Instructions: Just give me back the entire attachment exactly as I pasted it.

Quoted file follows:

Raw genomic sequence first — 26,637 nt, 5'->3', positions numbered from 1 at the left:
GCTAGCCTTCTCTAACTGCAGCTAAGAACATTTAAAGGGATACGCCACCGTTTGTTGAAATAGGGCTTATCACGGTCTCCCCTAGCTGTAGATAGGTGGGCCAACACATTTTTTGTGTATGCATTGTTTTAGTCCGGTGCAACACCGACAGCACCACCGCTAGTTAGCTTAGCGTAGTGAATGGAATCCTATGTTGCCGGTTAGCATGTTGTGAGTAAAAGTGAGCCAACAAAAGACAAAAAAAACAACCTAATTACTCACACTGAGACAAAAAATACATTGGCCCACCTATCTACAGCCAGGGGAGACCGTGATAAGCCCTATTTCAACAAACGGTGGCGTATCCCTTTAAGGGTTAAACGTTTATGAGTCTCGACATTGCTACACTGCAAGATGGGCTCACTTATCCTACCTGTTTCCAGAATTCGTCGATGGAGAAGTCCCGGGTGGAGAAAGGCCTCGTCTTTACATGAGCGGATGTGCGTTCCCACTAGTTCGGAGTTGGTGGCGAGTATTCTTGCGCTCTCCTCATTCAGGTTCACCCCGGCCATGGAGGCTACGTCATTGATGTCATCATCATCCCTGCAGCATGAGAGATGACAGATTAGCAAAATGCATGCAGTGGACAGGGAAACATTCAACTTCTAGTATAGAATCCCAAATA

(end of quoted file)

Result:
Raw genomic sequence first — 26,637 nt, 5'->3', positions numbered from 1 at the left:
GCTAGCCTTCTCTAACTGCAGCTAAGAACATTTAAAGGGATACGCCACCGTTTGTTGAAATAGGGCTTATCACGGTCTCCCCTAGCTGTAGATAGGTGGGCCAACACATTTTTTGTGTATGCATTGTTTTAGTCCGGTGCAACACCGACAGCACCACCGCTAGTTAGCTTAGCGTAGTGAATGGAATCCTATGTTGCCGGTTAGCATGTTGTGAGTAAAAGTGAGCCAACAAAAGACAAAAAAAACAACCTAATTACTCACACTGAGACAAAAAATACATTGGCCCACCTATCTACAGCCAGGGGAGACCGTGATAAGCCCTATTTCAACAAACGGTGGCGTATCCCTTTAAGGGTTAAACGTTTATGAGTCTCGACATTGCTACACTGCAAGATGGGCTCACTTATCCTACCTGTTTCCAGAATTCGTCGATGGAGAAGTCCCGGGTGGAGAAAGGCCTCGTCTTTACATGAGCGGATGTGCGTTCCCACTAGTTCGGAGTTGGTGGCGAGTATTCTTGCGCTCTCCTCATTCAGGTTCACCCCGGCCATGGAGGCTACGTCATTGATGTCATCATCATCCCTGCAGCATGAGAGATGACAGATTAGCAAAATGCATGCAGTGGACAGGGAAACATTCAACTTCTAGTATAGAATCCCAAATA